[00:15:07] The laboratory in which the tests had been conducted, had made several mistakes, and there was absolutely no evidence that this vaccine caused autism.

[00:15:19] Whatsmore, Wakefield hadn’t revealed that he had a financial interest in attacking this particular vaccine, as he was developing a different one.

[00:15:30] So the entire thing was a fraud, but the damage was done. 

[00:15:35] Just the mention of the possibility that this vaccine could cause autism was enough, even if it has proved to be a complete lie.

[00:15:46] Wakefield didn’t start the anti vax movement, but he was the highest profile person to be involved with it, and is now a frequent campaigner at antivax protests and is a sort of figurehead for the anti vax movement.

[00:16:06] And as you know, this movement is growing.

[00:16:09] There was a survey in 2019 that suggested that 40% of Americans doubt vaccine safety, and parents who have the means, who either live in countries where vaccines are free, or who have the financial ability to pay for them are increasingly refusing to vaccinate their children.

[00:16:33] The effect of this is, as expected, a return of some of the diseases that these vaccines were created to prevent. 

[00:16:43] In the year 2000 the Centre for Disease Control and Prevention, the main body for infectious diseases in the US declared that ‘measles’ had been eliminated throughout the United States. 

[00:16:57] Eliminated in this case means that there had been no transmission for 12 consequent months.

[00:17:05] But with the rise of the anti vax movement, and more and more parents refusing to give their children vaccinations, measles came back.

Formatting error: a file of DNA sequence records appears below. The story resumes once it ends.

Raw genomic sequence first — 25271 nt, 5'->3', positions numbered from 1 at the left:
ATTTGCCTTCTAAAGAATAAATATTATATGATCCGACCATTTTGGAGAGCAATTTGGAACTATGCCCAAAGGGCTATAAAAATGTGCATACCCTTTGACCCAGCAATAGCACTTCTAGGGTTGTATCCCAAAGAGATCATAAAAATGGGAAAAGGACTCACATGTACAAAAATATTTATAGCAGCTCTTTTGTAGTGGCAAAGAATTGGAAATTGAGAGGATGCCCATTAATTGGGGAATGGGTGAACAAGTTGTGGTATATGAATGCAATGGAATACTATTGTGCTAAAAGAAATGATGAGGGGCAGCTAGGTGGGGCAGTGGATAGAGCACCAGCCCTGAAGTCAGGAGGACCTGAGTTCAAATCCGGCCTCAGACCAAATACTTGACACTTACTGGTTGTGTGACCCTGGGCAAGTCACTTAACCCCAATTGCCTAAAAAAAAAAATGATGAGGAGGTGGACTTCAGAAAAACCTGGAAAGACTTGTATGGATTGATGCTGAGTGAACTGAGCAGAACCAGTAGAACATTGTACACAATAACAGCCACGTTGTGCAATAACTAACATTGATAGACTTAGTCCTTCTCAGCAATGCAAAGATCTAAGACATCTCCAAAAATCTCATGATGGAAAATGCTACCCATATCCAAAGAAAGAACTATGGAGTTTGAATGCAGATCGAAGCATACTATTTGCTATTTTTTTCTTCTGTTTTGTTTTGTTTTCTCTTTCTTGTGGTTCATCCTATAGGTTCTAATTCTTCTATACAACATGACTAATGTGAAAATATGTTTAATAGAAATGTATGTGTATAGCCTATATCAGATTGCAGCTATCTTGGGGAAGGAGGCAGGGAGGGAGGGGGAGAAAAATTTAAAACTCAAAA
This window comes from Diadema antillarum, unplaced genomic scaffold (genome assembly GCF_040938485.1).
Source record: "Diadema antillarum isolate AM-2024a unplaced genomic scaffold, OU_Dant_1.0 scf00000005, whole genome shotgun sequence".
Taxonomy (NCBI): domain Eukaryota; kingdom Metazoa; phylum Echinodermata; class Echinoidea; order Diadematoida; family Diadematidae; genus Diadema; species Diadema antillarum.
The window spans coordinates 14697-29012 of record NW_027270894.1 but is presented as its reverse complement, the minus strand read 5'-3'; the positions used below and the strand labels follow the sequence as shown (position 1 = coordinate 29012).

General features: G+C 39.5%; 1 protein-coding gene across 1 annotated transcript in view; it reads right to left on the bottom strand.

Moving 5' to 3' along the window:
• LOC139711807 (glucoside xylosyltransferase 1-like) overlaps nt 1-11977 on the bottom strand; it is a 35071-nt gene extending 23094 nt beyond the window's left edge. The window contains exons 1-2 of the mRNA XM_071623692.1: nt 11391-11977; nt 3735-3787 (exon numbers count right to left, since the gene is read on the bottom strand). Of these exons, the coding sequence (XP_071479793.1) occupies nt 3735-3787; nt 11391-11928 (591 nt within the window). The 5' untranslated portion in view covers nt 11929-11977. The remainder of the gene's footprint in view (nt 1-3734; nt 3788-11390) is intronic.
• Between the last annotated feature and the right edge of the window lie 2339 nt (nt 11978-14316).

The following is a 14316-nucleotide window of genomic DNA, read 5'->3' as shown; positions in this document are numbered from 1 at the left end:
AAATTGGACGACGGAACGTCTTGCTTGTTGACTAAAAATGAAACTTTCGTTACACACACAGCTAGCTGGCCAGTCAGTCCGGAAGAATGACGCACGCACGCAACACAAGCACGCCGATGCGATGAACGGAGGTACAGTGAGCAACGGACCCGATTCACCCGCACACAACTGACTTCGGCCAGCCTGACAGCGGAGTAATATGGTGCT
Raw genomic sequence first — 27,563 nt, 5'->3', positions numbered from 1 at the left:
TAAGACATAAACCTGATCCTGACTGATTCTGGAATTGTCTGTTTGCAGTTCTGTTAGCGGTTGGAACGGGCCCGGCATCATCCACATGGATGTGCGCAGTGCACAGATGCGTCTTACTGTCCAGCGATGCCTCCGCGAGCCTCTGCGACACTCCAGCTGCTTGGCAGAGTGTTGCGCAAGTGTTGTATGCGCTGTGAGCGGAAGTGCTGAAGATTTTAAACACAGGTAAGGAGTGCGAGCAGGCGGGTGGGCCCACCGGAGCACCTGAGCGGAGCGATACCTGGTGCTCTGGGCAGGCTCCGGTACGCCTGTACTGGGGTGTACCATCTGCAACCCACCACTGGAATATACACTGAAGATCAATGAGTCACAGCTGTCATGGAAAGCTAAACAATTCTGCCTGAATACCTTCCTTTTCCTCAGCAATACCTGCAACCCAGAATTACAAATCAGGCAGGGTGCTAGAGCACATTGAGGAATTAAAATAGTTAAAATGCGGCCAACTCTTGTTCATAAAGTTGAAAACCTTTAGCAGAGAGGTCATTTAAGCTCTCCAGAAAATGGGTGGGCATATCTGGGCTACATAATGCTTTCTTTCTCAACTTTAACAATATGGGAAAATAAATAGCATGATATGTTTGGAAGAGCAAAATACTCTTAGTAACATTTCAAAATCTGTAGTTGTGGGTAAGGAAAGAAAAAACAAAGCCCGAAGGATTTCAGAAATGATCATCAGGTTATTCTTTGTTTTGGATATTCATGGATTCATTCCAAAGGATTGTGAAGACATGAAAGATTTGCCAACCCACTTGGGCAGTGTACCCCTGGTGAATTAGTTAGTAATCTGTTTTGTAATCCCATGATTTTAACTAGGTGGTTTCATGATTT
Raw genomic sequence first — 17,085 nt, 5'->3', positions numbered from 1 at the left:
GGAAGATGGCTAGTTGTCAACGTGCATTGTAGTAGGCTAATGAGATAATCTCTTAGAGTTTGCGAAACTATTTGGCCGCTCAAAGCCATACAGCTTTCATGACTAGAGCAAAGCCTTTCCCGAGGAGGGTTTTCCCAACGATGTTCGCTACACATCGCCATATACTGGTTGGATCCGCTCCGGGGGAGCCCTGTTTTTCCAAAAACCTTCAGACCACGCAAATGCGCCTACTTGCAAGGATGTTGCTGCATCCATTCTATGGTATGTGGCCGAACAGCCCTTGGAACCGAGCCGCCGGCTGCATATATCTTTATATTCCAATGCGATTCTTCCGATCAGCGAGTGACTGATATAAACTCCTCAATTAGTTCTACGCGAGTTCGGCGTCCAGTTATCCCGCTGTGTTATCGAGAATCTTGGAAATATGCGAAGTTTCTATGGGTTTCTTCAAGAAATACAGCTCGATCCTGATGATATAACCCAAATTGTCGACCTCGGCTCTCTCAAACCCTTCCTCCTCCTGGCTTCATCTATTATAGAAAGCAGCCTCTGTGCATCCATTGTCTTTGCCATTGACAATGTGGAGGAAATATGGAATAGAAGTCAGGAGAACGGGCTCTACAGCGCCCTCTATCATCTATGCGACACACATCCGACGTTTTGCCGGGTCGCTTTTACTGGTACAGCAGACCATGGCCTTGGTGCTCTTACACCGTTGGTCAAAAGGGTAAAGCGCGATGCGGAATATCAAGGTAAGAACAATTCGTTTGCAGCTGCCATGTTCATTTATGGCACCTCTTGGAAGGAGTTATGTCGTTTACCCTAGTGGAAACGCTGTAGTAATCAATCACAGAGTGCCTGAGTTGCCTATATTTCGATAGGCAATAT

[00:17:17] In 2010 there were 60 cases, then 220 the next year, and in 2019 there were 1282 cases. In 2020 the cases will drop dramatically, but that’s only due to COVID and people being inside - if there had been no COVID, no doubt it would have increased.

[00:17:42] And it’s not just in the US. 

[00:17:44] It’s growing the world over, as there is growing distrust in government institutions and information, or rather misinformation, spreads more easily and faster than ever, thanks to the internet, social networks and messaging apps.

[00:18:01] This has got governments scratching their heads, with no country really sure what to do about it. 

[00:18:10] In some countries, especially less developed countries, it’s thought to be a question of education and providing the right information about the effectiveness of vaccines. 

[00:18:24] The theory goes that if people just understand that vaccines are safe, cheap or free, and an effective way of preventing deadly disease, then they would be more likely to have their children vaccinated.

[00:18:41] But in developed countries the problem isn’t information, it’s trust. 

[00:18:47] In a world where people have been conditioned to not believe anything that an official institution tells them, no amount of the World Health Organisation telling you that vaccines are effective is going to work, because you simply don’t trust them. 

[00:19:04] Indeed, often this has the opposite effect. 

[00:19:09] If you believe that there is some global conspiracy forcing children to have vaccines, then adverts from government bodies telling you that vaccines are safe are probably going to reinforce your pre-existing beliefs.